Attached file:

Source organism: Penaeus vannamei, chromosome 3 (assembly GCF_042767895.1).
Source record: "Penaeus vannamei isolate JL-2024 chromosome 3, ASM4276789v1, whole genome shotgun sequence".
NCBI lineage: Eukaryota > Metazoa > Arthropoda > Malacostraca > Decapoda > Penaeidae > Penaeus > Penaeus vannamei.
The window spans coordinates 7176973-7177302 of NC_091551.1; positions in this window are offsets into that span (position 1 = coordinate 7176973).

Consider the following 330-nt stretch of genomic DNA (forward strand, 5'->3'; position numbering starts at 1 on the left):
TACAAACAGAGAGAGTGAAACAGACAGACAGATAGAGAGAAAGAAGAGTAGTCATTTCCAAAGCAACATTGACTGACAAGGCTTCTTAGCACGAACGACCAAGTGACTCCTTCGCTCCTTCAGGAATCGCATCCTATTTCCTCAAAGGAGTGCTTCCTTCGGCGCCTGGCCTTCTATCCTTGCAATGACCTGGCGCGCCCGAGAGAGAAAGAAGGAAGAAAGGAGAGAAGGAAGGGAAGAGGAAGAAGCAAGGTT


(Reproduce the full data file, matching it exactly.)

Source organism: Penaeus vannamei, chromosome 3 (assembly GCF_042767895.1).
Source record: "Penaeus vannamei isolate JL-2024 chromosome 3, ASM4276789v1, whole genome shotgun sequence".
NCBI lineage: Eukaryota > Metazoa > Arthropoda > Malacostraca > Decapoda > Penaeidae > Penaeus > Penaeus vannamei.
The window spans coordinates 7176973-7177302 of NC_091551.1; positions in this window are offsets into that span (position 1 = coordinate 7176973).

Consider the following 330-nt stretch of genomic DNA (forward strand, 5'->3'; position numbering starts at 1 on the left):
TACAAACAGAGAGAGTGAAACAGACAGACAGATAGAGAGAAAGAAGAGTAGTCATTTCCAAAGCAACATTGACTGACAAGGCTTCTTAGCACGAACGACCAAGTGACTCCTTCGCTCCTTCAGGAATCGCATCCTATTTCCTCAAAGGAGTGCTTCCTTCGGCGCCTGGCCTTCTATCCTTGCAATGACCTGGCGCGCCCGAGAGAGAAAGAAGGAAGAAAGGAGAGAAGGAAGGGAAGAGGAAGAAGCAAGGTT